Dem Senate depatures coming sooner than expected, speaks to long road ahead for Dems
As much as we like to think it’s 2011, politically we are in 2012.
Days after the 112th Congress kicks off, we already have two announced departures from the Senate for the 2012 campaign.
Traditionally, senators in the minority party leave in droves. But as we’ve learned from this cycle — which just started — and the last cycle, the majority party is the ones where senators are leaping off the ship.
A little known cognizant in the 2010 campaign: Republicans had more seats to defend and open seats to defend, yet the GOP made significant gains in the Senate — 40 to 48. Now, the shoe is on the other foot: Dems have more seats to defend in 2012. And usually, open seats are harder to defend.
But the seats of Joe Lieberman (I-CT) and Kent Conrad (D-ND) might offset each other, and that still isn’t good news for the Dems.
Of course, many on the left are thrilled that Lieberman is throwing in the towel. The blasting of President Clinton over the impeachment to the stunning news of being named as Al Gore’s running mate to his 2004 presidential campaign to supporting the GOP presidential nominee in 2008: Democratic people are sick of Joe Lieberman.
Yes, on some votes (read: don’t ask, don’t tell), Lieberman has been in the Dem corner, but many on the left feel that they can do a lot better from that seat from Connecticut. Of course, the best candidate to run for that seat would have been current Sen. Richard Blumenthal (D-CT), who won Chris Dodd’s seat in 2008. Ned Lamont would be more of an ironic winner, for those who remember the 2006 Senate campaign, but there will be established Dem politicians who will run for that open seat.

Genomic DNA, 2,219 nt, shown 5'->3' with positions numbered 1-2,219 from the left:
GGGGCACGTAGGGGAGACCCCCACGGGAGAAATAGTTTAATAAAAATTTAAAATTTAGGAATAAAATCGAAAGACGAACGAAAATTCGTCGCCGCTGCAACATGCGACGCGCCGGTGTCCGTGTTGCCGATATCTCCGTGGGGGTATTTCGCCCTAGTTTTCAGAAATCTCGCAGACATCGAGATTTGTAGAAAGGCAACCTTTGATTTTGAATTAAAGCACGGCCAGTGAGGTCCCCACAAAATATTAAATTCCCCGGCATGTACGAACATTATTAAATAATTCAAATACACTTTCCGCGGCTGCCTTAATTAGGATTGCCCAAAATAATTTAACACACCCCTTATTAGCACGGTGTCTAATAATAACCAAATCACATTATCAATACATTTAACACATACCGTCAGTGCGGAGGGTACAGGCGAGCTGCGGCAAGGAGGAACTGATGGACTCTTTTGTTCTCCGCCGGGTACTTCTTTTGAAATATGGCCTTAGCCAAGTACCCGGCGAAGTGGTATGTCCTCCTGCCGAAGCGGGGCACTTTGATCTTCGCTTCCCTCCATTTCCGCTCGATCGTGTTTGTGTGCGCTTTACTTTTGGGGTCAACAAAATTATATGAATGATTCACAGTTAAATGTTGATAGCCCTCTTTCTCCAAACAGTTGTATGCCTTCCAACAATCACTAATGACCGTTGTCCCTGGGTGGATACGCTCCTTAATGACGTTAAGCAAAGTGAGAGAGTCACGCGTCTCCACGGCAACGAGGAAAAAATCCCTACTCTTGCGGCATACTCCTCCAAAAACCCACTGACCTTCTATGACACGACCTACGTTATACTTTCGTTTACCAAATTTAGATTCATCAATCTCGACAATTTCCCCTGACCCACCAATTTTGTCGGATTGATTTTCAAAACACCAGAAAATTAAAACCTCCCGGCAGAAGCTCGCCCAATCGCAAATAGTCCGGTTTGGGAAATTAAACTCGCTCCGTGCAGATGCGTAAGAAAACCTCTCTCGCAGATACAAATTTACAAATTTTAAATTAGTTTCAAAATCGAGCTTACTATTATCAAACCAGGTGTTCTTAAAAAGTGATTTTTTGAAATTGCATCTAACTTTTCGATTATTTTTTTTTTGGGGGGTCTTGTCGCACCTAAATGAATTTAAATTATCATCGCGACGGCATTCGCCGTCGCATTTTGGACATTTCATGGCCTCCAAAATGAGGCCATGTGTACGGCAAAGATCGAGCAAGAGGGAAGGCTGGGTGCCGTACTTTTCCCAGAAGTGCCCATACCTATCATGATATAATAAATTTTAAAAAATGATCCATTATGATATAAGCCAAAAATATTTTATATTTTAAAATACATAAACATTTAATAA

So, despite the concerns, the Dems feel like they can get that seat to be much more Democratic in 2012.
Most people might not be able to tell much of a difference between Byron Dorgan and Kent Conrad, and figure that the two long-time North Dakota senators are fairly similar. The one element that will likely be similar if an established Dem Senate seat turning into a no-contest win for the Republicans.
John Hoeven will able to easily win Dorgan’s Senate seat in 2010 and the GOP is odds on favorite to win Conrad’s seat in 2012. And don’t look for the DNC to give much help in North Dakota, short of a miracle.
On paper, a 1-1 deadlock would be good for the Dems. But, given the number of seats they will need to defend, North Dakota was one that they wish they didn’t have to worry about in 2012.
All this would be better for the Democratic Party if they felt that a President Obama will help them on the ballot in 2012. After all, there were a few coattails – mostly in the House – in 2008 for Obama.
But the left was very excited about the 2008 campaign, and even as President Obama will be on the ballot once again, the Dem voters may not be as excited about 2012. One reason is the perception that the White House, similar to 1994, didn’t work hard enough to help Dems win Congressional seats.
Republicans never seem to have a problem getting excited about elections; still confusing why Democrats have to be “excited” in order to get to the polls.
Hearing the news so early in the 2012 campaign mean we’re in for a long road, and unless there are surprise GOP departures in the right states, this will be a long strange trip for the party that still holds the Senate – for now.